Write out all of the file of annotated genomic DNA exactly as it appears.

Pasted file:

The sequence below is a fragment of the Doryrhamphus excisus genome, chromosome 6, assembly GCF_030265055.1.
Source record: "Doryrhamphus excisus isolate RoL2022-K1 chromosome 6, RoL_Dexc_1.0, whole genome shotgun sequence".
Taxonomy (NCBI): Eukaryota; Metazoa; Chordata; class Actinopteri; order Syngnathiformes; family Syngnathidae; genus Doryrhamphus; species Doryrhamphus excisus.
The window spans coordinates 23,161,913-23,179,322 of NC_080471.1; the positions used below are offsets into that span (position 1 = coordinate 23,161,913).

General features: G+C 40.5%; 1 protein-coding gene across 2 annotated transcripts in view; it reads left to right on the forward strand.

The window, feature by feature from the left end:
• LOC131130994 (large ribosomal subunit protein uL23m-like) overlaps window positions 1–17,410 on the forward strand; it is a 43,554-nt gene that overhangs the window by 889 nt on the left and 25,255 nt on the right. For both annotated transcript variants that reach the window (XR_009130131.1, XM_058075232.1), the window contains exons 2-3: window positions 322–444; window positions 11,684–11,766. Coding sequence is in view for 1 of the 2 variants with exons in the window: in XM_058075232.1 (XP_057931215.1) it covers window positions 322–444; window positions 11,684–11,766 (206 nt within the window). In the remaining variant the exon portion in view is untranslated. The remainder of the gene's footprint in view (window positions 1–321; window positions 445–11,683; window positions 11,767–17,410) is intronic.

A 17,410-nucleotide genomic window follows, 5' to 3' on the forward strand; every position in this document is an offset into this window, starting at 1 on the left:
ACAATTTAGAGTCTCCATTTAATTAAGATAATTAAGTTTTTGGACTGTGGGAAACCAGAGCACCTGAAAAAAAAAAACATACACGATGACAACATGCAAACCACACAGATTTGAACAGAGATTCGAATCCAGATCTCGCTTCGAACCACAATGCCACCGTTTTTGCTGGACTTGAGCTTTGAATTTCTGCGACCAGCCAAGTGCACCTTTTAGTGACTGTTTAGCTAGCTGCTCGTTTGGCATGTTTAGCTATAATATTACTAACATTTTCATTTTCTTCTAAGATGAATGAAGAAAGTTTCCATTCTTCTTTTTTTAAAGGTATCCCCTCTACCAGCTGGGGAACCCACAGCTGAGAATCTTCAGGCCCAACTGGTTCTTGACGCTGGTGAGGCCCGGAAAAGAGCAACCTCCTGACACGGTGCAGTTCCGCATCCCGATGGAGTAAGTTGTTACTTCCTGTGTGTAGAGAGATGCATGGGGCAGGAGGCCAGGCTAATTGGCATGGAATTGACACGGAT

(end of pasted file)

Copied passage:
The sequence below is a fragment of the Doryrhamphus excisus genome, chromosome 6, assembly GCF_030265055.1.
Source record: "Doryrhamphus excisus isolate RoL2022-K1 chromosome 6, RoL_Dexc_1.0, whole genome shotgun sequence".
Taxonomy (NCBI): Eukaryota; Metazoa; Chordata; class Actinopteri; order Syngnathiformes; family Syngnathidae; genus Doryrhamphus; species Doryrhamphus excisus.
The window spans coordinates 23,161,913-23,179,322 of NC_080471.1; the positions used below are offsets into that span (position 1 = coordinate 23,161,913).

General features: G+C 40.5%; 1 protein-coding gene across 2 annotated transcripts in view; it reads left to right on the forward strand.

The window, feature by feature from the left end:
• LOC131130994 (large ribosomal subunit protein uL23m-like) overlaps window positions 1–17,410 on the forward strand; it is a 43,554-nt gene that overhangs the window by 889 nt on the left and 25,255 nt on the right. For both annotated transcript variants that reach the window (XR_009130131.1, XM_058075232.1), the window contains exons 2-3: window positions 322–444; window positions 11,684–11,766. Coding sequence is in view for 1 of the 2 variants with exons in the window: in XM_058075232.1 (XP_057931215.1) it covers window positions 322–444; window positions 11,684–11,766 (206 nt within the window). In the remaining variant the exon portion in view is untranslated. The remainder of the gene's footprint in view (window positions 1–321; window positions 445–11,683; window positions 11,767–17,410) is intronic.

A 17,410-nucleotide genomic window follows, 5' to 3' on the forward strand; every position in this document is an offset into this window, starting at 1 on the left:
ACAATTTAGAGTCTCCATTTAATTAAGATAATTAAGTTTTTGGACTGTGGGAAACCAGAGCACCTGAAAAAAAAAAACATACACGATGACAACATGCAAACCACACAGATTTGAACAGAGATTCGAATCCAGATCTCGCTTCGAACCACAATGCCACCGTTTTTGCTGGACTTGAGCTTTGAATTTCTGCGACCAGCCAAGTGCACCTTTTAGTGACTGTTTAGCTAGCTGCTCGTTTGGCATGTTTAGCTATAATATTACTAACATTTTCATTTTCTTCTAAGATGAATGAAGAAAGTTTCCATTCTTCTTTTTTTAAAGGTATCCCCTCTACCAGCTGGGGAACCCACAGCTGAGAATCTTCAGGCCCAACTGGTTCTTGACGCTGGTGAGGCCCGGAAAAGAGCAACCTCCTGACACGGTGCAGTTCCGCATCCCGATGGAGTAAGTTGTTACTTCCTGTGTGTAGAGAGATGCATGGGGCAGGAGGCCAGGCTAATTGGCATGGAATTGACACGGAT